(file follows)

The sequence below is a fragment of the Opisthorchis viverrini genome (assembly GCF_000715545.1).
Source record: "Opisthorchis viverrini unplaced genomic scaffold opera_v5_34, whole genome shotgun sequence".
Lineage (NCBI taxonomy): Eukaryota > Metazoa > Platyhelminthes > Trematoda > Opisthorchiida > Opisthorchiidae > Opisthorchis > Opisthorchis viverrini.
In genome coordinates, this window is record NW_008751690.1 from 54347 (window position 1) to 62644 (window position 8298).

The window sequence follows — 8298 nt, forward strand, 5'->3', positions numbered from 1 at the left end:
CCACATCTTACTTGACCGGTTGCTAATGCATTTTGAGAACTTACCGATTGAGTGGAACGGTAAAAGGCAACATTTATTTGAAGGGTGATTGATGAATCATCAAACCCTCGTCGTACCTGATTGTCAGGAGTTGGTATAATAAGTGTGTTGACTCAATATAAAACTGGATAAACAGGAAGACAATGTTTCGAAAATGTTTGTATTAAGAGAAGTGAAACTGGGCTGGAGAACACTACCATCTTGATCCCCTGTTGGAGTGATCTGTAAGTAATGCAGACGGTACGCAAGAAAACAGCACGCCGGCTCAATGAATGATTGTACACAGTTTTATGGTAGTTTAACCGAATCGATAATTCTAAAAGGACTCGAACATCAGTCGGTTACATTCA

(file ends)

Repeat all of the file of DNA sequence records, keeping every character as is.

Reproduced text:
The sequence below is a fragment of the Opisthorchis viverrini genome (assembly GCF_000715545.1).
Source record: "Opisthorchis viverrini unplaced genomic scaffold opera_v5_34, whole genome shotgun sequence".
Lineage (NCBI taxonomy): Eukaryota > Metazoa > Platyhelminthes > Trematoda > Opisthorchiida > Opisthorchiidae > Opisthorchis > Opisthorchis viverrini.
In genome coordinates, this window is record NW_008751690.1 from 54347 (window position 1) to 62644 (window position 8298).

The window sequence follows — 8298 nt, forward strand, 5'->3', positions numbered from 1 at the left end:
CCACATCTTACTTGACCGGTTGCTAATGCATTTTGAGAACTTACCGATTGAGTGGAACGGTAAAAGGCAACATTTATTTGAAGGGTGATTGATGAATCATCAAACCCTCGTCGTACCTGATTGTCAGGAGTTGGTATAATAAGTGTGTTGACTCAATATAAAACTGGATAAACAGGAAGACAATGTTTCGAAAATGTTTGTATTAAGAGAAGTGAAACTGGGCTGGAGAACACTACCATCTTGATCCCCTGTTGGAGTGATCTGTAAGTAATGCAGACGGTACGCAAGAAAACAGCACGCCGGCTCAATGAATGATTGTACACAGTTTTATGGTAGTTTAACCGAATCGATAATTCTAAAAGGACTCGAACATCAGTCGGTTACATTCA